ERIC Number: ED422448
Record Type: RIE
Publication Date: 1997
Reference Count: N/A
Factors Related to Aggressive and Violent Behavior among Preadolescent African-American Boys.
Shields, Nancy; Pierce, Lois
Drawing on theoretical and empirical studies, this paper hypothesized that attitudes towards the use of violence and the use of aggressive and violent behavior among preadolescent African American males would be affected by verbal aggression in the home, violence observed in the community, family environment, and peer models. Data on aggressive and violent behavior and attitudes among young African American males were available from a larger project designed to improve self-esteem, decision skills, and interpersonal competence, and encourage positive attitudes toward non-European cultures. A data set with ratings from behavior and protective factors was obtained for 152 boys aged 8 to 13. Ratings came from 85 group leaders over 3 project years. A consistent finding from the three analyses performed was that attitudes toward the use of violent and aggressive behavior and actual use of violence and aggressive behavior seems to increase with age, with the effect being stronger for attitudes than actual behavior. One analysis suggested no correspondence in the boys' actual attitudes and behaviors and the way they behaved in the after school groups, suggesting that the use of violent and aggressive behavior is context specific. Ratings by group leaders were not affected by family environment, exposure to violence in the community, peer relationships, or age. Findings from a second analysis strongly support an ecological-developmental perspective, as all factors except positive peer relationships had a highly significant impact on self-control. Family structure improved self-control, family arguments decreased self-control, and exposure to community violence decreased self-control. Peers, exposure to community violence, and family arguments significantly affected the boys' actual use of aggressive and violent behavior. The boys lived in five different areas of the city, suggesting that socialization in any single neighborhood was not responsible. Multivariate analyses reveal that the most important factors affecting self-control were family arguments and age, while the most important factors affecting aggressive and violent behavior were peer relationships and family arguments. The findings suggest that programs designed to reduce violent behavior may be more effective if they include parents. An appendix describes the measures used in the study. (Contains 4 tables and 14 references.) (SLD)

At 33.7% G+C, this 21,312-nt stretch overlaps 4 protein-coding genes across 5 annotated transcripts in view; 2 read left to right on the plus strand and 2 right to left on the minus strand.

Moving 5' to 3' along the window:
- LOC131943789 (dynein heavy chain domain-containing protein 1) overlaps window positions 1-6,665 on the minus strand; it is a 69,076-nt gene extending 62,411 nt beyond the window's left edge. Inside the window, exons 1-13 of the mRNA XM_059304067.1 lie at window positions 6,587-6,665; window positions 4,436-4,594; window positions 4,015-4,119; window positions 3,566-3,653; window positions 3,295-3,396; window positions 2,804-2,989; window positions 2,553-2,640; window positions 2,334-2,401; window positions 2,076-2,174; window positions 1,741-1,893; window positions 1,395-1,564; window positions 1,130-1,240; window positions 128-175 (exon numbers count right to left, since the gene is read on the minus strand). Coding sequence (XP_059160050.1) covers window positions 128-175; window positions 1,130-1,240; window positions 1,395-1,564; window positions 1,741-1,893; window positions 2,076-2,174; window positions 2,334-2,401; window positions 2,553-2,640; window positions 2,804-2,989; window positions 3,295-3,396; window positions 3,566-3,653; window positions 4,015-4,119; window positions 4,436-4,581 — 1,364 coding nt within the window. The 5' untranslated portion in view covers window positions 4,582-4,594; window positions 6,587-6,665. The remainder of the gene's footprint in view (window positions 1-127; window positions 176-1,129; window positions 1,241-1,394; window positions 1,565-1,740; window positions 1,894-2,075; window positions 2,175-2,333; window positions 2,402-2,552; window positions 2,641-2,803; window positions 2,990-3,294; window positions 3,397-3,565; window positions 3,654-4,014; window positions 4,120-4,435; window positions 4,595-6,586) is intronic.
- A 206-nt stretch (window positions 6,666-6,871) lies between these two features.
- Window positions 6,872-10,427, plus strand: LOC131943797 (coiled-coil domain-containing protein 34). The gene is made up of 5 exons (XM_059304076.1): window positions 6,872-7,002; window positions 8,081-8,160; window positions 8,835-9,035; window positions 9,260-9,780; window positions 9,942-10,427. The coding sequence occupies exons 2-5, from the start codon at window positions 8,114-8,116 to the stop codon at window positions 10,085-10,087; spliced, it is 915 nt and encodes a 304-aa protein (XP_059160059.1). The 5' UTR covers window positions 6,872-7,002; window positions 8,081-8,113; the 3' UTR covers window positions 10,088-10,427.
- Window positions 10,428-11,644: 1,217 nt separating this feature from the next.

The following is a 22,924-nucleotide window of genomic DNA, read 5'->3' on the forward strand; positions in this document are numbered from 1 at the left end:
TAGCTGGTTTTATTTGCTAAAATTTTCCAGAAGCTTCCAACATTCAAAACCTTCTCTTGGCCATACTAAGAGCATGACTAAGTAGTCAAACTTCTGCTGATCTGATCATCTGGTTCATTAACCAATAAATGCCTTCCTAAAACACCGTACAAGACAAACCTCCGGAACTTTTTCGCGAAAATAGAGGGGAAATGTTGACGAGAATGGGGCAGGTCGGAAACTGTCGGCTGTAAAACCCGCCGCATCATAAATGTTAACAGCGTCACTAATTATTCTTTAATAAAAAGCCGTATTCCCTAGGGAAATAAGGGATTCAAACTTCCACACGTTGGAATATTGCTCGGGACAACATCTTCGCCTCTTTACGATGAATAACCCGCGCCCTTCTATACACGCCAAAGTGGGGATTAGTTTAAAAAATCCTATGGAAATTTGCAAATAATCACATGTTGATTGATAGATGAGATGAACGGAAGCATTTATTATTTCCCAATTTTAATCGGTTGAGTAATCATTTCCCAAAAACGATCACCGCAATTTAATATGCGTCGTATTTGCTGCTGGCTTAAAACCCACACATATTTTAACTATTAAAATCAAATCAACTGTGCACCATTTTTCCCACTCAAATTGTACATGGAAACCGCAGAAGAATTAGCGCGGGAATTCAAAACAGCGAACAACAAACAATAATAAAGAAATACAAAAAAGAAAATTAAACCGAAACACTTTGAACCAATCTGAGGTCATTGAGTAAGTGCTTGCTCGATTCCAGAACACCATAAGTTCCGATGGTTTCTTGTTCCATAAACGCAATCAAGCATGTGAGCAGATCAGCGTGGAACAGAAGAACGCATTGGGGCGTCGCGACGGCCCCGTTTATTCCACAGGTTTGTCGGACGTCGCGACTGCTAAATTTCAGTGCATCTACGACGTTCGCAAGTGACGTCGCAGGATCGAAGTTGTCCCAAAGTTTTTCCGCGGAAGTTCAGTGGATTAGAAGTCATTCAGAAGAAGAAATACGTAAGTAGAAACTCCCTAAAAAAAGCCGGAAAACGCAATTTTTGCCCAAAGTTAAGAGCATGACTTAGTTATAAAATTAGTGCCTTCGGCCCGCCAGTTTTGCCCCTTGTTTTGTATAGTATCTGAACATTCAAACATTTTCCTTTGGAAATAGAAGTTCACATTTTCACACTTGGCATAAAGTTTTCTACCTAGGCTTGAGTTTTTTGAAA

Publication Type: Reports - Research; Speeches/Meeting Papers
Education Level: N/A
Authoring Institution: N/A
Identifiers: African Americans
Note: Version of a paper presented at the National Conference on Family and Community Violence (3rd, New Orleans, LA, October 1997).